Friday night’s main event, August 2, saw the 1962 IMCA sprint car national champ, Johnny White of Warren, Mich.; take top honors, out running Leep to the checkers.
That same program also saw one driver being suspended for the rest of the season after two days of what National Speedway, Inc officials termed “rough driving”. Bob Coulter of Lakewood, Calif., who was involved in four accidents during the two-night race program, hit Jerry Blundy from the rear to cause the Galesburg driver to start a spinout. Blundy was leading the field at the time.
Al Sweeney, president of National Speedways, Inc., and starter of the two races, recommended a suspension of not less than 30 days. However, on the basis of Sweeney’s testimony and that of several other track officials and drivers, the IMCA ruled to keep Coulter off IMCA tracks for the rest of the year.
Jerry “Scratch” Daniels of St. Paul, Minn., would capture the 25-lapper on August 7, 1964 and on the very next night, August 8, the defending national champion, Gordon Woolley of Waco, Tex., would claim the 30-lap finale.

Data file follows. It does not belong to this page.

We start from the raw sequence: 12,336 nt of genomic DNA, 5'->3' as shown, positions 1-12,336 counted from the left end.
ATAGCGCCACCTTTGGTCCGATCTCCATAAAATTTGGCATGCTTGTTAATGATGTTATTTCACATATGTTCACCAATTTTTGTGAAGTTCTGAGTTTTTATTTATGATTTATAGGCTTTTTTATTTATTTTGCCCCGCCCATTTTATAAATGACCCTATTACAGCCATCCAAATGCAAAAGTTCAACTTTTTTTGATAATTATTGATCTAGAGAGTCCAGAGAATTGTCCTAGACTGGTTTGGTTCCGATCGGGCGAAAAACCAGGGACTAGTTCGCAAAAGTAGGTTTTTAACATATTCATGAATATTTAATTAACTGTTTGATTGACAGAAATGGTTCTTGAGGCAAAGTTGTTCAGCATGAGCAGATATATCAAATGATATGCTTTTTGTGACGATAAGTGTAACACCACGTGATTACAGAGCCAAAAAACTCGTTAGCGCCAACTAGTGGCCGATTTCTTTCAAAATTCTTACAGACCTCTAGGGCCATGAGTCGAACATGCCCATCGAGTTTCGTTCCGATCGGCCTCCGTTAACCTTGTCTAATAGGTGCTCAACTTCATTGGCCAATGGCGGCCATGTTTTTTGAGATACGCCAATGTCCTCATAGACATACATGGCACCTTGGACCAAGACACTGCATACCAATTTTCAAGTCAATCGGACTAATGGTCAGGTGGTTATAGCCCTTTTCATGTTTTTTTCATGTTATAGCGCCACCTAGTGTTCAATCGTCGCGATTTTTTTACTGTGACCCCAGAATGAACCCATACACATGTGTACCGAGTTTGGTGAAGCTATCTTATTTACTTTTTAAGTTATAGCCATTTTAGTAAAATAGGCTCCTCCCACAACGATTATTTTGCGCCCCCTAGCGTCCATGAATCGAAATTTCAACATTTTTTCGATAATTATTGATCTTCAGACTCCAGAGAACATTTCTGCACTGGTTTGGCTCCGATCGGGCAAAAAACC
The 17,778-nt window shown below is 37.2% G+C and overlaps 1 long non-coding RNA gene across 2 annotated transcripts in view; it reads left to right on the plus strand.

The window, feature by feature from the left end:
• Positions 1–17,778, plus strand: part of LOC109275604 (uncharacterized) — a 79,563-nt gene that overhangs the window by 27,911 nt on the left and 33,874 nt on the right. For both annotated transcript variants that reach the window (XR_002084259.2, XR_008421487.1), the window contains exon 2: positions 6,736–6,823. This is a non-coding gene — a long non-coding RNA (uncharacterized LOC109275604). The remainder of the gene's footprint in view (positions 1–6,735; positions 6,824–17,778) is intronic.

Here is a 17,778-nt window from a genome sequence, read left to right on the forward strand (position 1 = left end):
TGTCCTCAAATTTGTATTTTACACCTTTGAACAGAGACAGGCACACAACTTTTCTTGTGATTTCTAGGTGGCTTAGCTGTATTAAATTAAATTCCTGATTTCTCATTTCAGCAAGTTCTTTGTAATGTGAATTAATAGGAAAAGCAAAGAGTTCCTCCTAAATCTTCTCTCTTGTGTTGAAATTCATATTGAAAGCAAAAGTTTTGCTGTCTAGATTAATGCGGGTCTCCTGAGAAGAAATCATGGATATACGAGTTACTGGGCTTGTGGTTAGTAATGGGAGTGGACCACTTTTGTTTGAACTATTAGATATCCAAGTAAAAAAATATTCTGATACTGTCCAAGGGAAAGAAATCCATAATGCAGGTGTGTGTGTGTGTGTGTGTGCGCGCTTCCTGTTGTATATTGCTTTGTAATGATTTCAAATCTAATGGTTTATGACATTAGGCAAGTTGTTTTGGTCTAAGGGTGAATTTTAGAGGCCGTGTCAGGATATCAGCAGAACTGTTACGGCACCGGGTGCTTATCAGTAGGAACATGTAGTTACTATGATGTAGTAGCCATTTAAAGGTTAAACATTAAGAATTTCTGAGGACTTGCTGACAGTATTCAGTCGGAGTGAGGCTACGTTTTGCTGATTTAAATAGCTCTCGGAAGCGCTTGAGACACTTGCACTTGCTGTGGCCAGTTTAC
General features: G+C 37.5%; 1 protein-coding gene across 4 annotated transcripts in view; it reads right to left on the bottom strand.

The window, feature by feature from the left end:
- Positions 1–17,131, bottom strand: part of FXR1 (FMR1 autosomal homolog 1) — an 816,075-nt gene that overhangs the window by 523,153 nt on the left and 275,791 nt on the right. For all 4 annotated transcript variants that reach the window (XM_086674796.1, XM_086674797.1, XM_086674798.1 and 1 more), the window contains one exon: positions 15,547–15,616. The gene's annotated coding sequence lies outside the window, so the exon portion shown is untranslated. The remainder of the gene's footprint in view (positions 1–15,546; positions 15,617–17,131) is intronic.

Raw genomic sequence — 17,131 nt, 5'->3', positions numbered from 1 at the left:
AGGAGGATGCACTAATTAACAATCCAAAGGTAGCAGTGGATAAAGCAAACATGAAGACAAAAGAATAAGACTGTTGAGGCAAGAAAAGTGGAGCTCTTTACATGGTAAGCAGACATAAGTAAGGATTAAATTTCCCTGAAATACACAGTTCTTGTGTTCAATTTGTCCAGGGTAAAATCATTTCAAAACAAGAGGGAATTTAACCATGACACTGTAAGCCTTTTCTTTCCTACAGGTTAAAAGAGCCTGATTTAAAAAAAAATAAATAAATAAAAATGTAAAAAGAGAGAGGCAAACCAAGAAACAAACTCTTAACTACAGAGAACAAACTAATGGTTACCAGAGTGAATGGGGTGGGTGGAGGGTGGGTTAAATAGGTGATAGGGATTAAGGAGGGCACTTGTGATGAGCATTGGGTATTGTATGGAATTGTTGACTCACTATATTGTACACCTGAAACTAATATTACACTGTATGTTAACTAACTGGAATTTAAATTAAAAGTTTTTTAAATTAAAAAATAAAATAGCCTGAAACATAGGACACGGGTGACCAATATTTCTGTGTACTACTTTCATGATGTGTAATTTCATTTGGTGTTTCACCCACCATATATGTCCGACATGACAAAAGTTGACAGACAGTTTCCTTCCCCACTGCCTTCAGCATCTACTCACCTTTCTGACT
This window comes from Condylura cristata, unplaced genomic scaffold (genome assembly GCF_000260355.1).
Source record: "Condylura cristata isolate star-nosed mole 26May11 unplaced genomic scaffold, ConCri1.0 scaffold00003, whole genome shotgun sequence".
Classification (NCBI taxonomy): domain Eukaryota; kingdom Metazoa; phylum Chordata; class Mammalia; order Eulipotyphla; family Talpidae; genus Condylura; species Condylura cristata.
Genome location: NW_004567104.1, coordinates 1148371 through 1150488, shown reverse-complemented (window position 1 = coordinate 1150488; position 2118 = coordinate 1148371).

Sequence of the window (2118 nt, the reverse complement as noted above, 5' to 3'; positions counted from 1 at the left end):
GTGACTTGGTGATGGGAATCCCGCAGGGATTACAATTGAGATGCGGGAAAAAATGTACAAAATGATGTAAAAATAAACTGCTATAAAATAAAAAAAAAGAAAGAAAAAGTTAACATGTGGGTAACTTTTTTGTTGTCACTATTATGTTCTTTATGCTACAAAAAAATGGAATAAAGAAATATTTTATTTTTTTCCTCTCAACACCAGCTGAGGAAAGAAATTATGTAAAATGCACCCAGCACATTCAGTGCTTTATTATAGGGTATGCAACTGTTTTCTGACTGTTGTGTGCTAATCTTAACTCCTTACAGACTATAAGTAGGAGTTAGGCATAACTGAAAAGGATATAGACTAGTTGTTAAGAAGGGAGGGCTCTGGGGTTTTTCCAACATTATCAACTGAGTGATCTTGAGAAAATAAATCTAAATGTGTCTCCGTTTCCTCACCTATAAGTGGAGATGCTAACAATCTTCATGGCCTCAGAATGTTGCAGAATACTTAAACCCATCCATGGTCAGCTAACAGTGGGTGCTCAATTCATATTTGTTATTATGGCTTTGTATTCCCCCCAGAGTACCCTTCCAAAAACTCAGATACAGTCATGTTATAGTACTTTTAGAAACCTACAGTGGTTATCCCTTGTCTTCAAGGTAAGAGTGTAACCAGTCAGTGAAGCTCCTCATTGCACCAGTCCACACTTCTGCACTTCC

Bill Puterbaugh with Hector Honore and the Black Deuce at Knoxville - 1965
On August 6, 1965, Jim Moughan of Springfield, Ill., took the win over Tom Bigelow of Whitewater, Wis., Don Brown of San Fernando, Calif., Jerry Blundy and Gordon Woolley.
Jerry Richert of Forest Lake, Minn., would earn a hard-fought 30-lap feature victory over Moughan, Bill Puterbaugh, Dean Elliott and Gordon Woolley on August 6, 1966.
As the 60’s started to come to an end, hometown favorite Jerry Blundy finally started winning the Knox County Fair sprint car races. He also became a top contender for the national title as well.